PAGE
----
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ffwd: peach melba

Peach Melba is a dish I hadn’t thought of in decades. When I was a child, I spent a few days of my summer vacations visiting with my grandparents, by myself. My father’s parents lived in Center City Philadelphia, so it was an urban adventure for a suburban girl. My Gram took me to museums, to lunch, and all around the town. We had a great time. My Pop-Pop worked nights, so each evening, Gram made a delicious dinner before sending him off to work.

Often, for dessert, she would make a special treat: Peach Melba. This is not something I ever had at home, or anywhere else, come to think of it. I’m sure I thought that my Gram invented it. Sliced peaches, vanilla ice cream, and raspberry sauce. Sort of a sundae, but something more.

I was thrilled to see that Dorie had a recipe to share for this dessert. I was game to try it for myself. I poached fresh peaches in a lemony sugar syrup, then boosted the syrup with cassis and vanilla extract which made it blush. For the sauce, I pureed frozen raspberries (from my yard) with a little of the syrup. For the ice cream, I was going to make a batch from Jeni’s Splendid recipe. (Have you tried this? If not, you must! It’s amazing, seriously). As usual, I ran out of time, so opted for Ben & Jerry’s instead.

In a fun glass, layer a spoonful of syrup, poached peaches (I used a quarter), some ice cream, and more peaches. Drizzle with raspberry sauce and sprinkle with toasted almonds. You have a festive dessert, and for me, a very nostalgic one, filled with happy memories of time spent with my grandmother.

Gram and Me (August 2002)

This marks the 100th recipe for French Fridays with Dorie. We’ve been at this for nearly two years, starting in October 2010. Each week, we cook a recipe from Dorie Greenspan’s book Around My French Table. I can honestly say that, even though I am a cookbookaholic, I have never made so many recipes from a single book before. I’ve made 95 of the 100 recipes so far. It’s been a blast, and I’ve “met” so many wonderful people from around the world. I’m glad that the adventure will continue. Cheers to my fellow Doristas and to Dorie Greenspan!

You can check out other Peach Melba experiences at the LYL post for this recipe on French Fridays with Dorie.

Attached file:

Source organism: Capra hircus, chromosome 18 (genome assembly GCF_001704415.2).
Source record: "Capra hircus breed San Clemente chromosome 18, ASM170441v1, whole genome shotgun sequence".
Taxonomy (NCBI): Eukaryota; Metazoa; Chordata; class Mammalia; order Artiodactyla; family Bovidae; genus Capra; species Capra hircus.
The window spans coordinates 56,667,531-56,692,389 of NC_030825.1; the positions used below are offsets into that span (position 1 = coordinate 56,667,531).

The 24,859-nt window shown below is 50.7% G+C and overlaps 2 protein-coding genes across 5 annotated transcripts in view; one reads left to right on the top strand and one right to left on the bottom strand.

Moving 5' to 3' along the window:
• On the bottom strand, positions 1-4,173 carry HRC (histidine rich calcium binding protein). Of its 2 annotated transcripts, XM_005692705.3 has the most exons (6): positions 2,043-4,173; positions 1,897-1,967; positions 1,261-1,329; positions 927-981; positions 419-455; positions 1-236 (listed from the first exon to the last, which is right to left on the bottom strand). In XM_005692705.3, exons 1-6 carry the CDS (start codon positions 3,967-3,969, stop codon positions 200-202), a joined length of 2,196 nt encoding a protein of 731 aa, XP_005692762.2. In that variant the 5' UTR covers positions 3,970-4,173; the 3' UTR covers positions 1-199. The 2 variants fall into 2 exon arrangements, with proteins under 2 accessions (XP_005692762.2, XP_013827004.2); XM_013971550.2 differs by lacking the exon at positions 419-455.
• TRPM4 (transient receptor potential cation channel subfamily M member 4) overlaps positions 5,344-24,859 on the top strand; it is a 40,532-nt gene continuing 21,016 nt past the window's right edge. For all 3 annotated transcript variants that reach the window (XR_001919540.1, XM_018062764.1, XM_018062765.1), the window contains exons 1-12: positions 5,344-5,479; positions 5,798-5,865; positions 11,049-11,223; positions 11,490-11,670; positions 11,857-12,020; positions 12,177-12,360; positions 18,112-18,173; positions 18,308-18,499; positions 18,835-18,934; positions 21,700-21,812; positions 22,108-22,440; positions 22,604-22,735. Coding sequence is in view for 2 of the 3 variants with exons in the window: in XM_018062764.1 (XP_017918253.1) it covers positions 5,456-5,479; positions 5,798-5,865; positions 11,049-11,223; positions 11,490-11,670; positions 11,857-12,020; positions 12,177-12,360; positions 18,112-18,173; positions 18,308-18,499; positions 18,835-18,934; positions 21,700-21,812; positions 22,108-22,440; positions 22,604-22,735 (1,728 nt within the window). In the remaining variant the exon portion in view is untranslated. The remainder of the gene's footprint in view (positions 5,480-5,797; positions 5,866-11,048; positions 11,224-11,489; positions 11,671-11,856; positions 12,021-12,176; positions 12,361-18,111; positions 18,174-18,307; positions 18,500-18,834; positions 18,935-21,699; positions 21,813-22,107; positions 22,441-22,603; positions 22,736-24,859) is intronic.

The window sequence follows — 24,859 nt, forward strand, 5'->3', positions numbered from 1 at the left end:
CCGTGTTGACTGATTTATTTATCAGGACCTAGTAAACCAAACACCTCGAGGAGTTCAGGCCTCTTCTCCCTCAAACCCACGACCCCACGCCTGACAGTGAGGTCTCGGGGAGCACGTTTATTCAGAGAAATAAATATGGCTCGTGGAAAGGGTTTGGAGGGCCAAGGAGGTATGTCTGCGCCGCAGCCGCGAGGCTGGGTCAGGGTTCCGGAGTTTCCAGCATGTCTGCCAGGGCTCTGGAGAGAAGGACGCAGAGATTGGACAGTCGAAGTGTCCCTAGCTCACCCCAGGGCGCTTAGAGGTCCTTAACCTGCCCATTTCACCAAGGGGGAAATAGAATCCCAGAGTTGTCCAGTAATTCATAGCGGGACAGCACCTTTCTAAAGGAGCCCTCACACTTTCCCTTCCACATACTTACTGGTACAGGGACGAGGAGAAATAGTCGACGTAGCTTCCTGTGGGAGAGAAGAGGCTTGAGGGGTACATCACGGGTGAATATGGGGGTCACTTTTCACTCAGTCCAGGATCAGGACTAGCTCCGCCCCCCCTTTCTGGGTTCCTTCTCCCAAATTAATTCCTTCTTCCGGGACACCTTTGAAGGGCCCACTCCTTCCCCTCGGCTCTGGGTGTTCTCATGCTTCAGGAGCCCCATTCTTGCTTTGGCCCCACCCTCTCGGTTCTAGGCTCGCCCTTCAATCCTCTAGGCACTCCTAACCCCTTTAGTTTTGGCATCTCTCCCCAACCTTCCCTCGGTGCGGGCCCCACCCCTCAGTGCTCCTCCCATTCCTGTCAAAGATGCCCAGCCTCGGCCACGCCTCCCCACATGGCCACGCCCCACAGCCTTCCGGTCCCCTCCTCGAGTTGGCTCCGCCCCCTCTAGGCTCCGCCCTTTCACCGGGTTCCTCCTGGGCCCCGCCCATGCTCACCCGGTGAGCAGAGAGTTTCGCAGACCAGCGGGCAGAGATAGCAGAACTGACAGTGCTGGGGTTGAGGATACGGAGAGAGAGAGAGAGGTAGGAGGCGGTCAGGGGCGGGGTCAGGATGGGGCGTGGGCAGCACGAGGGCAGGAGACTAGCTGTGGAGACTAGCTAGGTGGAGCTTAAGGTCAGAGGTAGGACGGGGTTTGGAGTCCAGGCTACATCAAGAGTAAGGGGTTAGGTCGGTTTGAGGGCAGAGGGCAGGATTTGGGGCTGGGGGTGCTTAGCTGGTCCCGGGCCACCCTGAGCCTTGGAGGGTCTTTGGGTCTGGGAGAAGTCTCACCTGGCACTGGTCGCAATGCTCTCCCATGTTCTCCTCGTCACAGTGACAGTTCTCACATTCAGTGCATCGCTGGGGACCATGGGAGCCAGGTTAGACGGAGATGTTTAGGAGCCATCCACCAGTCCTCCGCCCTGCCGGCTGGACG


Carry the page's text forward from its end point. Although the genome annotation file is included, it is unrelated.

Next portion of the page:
P.S. I just diced up a poached peach in mixed it along with raspberry sauce into Greek yogurt. Peach melba was great for breakfast, too!

ffwd: olive oil ice cream (or a sundae on sunday)

(I’m a little late, but better late than never…)

Many moons ago, Howard (the resident ice cream guy) was given an ice cream maker as a going-away gift when he left a job. That was over a decade ago, and we never actually used it. I’m mildly lactose-intolerant, so have to admit that ice cream has never been one of my favorite foods. However, this week’s assignment for French Fridays with Dorie, Olive Oil Ice Cream, seemed like the perfect opportunity to scare up all the parts and give the ice cream maker a ride.

The ice cream was easy enough to put together. Milk and cream were brought to a boil, then carefully whisked into an egg yolk and sugar mixture. The custard was then lightly cooked (though I slightly overheated it) and strained before whisking in olive oil and vanilla. Then, the mixture cools in a bowl set over ice and cold water.

It was fun to taste test the various extra virgin olive oils in the pantry to find one that was fruity and not peppery. I settled on a special Greek olive oil that I got for my birthday. It comes from a farm in Xirokambi, near Sparta, off the road that Paris and Helen of Troy used to run away together. (Thanks, Cass!)

The ice cream maker made quick work of turning the custard into ice cream. It took about 25 minutes. I tasted it before freezing it to ripen and harden, and it was just like vanilla ice cream.

Once hardened, it was time to eat the ice cream for real. I made a sundae with a brownie base, olive oil ice cream topped with fleur de sel caramel sauce. The ice cream was OK. The olive oil gave it a slightly unusual taste and texture. I’m not sure I liked it. Howard thought it was “weird”. We’ll finish it, but I’m not sure this ice cream will be making a repeat appearance at my house.

If you’d like to see how the other Doristas made out with their olive oil ice creams, check out their links here. If you’d like the recipe, you can find it in Dorie Greenspan’s book Around My French Table.

Now the big dilemma is what to do with the 5 egg whites in the fridge. I was browsing the May issue of Bon Appetit and came across this recipe for blackberry financiers, so that is a definite possibility. Any other ideas?